Naturally, one challenge for Göransson on the project came with the recognition that his music would be compared to that of Williams, one of the all-time greats in the craft of composing, who has left an indelible mark on Star Wars. “Obviously, no one’s going to write music that is as great as what John Williams did,” the composer notes. The goal, then, for Göransson, was to hit the mark he sets for himself with his own work, and follow his own sense of what worked best for the show at hand. “I set a very high bar, [in] that every piece of music needs to hold a certain class, and needs to be, in itself, interesting. And also, even if it at times sounds easy, there’s always something that I would say is clever about it,” he says. “I put a lot of thought in every piece of music, [so] that it has some musical value to it.”
For Göransson, the highlight of Season 1 was simply being able to see his music come to life on the scoring stage. “I was so lucky on the show, where every episode, we recorded with a 70-piece orchestra, with the LA Studio Symphony at Fox. That’s one of my favorite parts of the process, when you’ve written all this music and you get to the stage, and you’d be able to hear 70 people putting their human touch, playing their instruments and really making it come alive,” he says. “Especially for something like Star Wars, that was incredibly needed, and you can really tell the dynamic that comes with that. It really makes a difference.”
Currently, the composer is in the middle of his work on the highly anticipated second season of the Disney+ hit. “We started a couple of months ago, and I’m extremely excited,” he shares. “Jon’s taking the story into places that I didn’t know existed, and I think it’s so fun.”
In recent months, Göransson has also been putting his finishing touches on the score for Christopher Nolan’s Tenet—the blockbuster that everyone has been waiting to see, which has had its theatrical release delayed several times over, as a result of the coronavirus pandemic. “I had started on it a year ago, so I was pretty deep into it, and fortunately for everyone, we were able to finish it,” he says. “Most of the music that we created for this movie was music that I could do at my studio and in my computer. I actually brought my studio with me back home, and worked from my bedroom for three months, and it did work out really well.”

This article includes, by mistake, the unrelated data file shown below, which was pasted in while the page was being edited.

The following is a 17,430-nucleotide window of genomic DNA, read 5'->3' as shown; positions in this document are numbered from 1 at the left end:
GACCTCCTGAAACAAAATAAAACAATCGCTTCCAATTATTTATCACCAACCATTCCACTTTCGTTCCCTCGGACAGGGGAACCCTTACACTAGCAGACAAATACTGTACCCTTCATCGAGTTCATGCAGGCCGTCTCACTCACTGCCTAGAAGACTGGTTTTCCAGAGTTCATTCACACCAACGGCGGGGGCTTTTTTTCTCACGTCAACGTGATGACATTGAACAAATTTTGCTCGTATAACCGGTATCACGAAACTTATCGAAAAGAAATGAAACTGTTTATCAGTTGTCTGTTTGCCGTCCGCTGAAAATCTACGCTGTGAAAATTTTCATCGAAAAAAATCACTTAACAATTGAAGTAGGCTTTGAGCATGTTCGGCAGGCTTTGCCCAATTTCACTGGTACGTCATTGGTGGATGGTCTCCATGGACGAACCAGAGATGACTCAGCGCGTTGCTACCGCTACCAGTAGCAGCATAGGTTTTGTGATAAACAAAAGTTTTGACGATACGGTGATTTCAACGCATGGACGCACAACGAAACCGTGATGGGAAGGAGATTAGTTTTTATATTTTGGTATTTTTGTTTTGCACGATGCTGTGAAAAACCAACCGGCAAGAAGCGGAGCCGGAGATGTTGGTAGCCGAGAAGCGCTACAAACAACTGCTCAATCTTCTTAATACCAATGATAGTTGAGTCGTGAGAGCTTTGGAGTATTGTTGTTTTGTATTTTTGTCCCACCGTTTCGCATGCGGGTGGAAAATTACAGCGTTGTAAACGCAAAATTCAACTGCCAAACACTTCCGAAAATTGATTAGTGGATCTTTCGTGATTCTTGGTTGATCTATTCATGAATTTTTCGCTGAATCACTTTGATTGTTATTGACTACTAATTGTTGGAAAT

Certainly, the composer has had a once-in-a-lifetime experience with Tenet, in more ways than one. Not many composers can say they’ve completed a score in the midst of a pandemic—but then again, who would want to? “It’s definitely been interesting to see how it all develops, and out of everything I’ve worked on, this is definitely an experience that you need to have in the theater. It seems like they’re opening up the theaters internationally first, and I think people need something like this right now. They need to watch something and experience something, to also be able to kind of get away for a little bit,” Göransson says, “and every time I’ve seen this movie, it just blows me away. There’s so many levels to it, and so much to take in. I can’t wait to see how people react to it.”
Starring Robert Pattinson and John David Washington, the film is now set to open overseas in August ahead of its U.S. debut. For Göransson, the takeaway from working with one of the great masters of cinema was to see for himself how much Nolan understands about music. “I know from watching his films how savvy he is with music, how much he understands it, but I didn’t fully know that he could speak about it almost like a trained musician. So, I was blown away by that. And also, just the way that he’s open with experimentation, and pushes me to really try out new things, and things that I maybe would think that people want to hold off on,” he says. “This was like, ‘Let’s try it and see how it works,’ and it was an eye-opening experience.”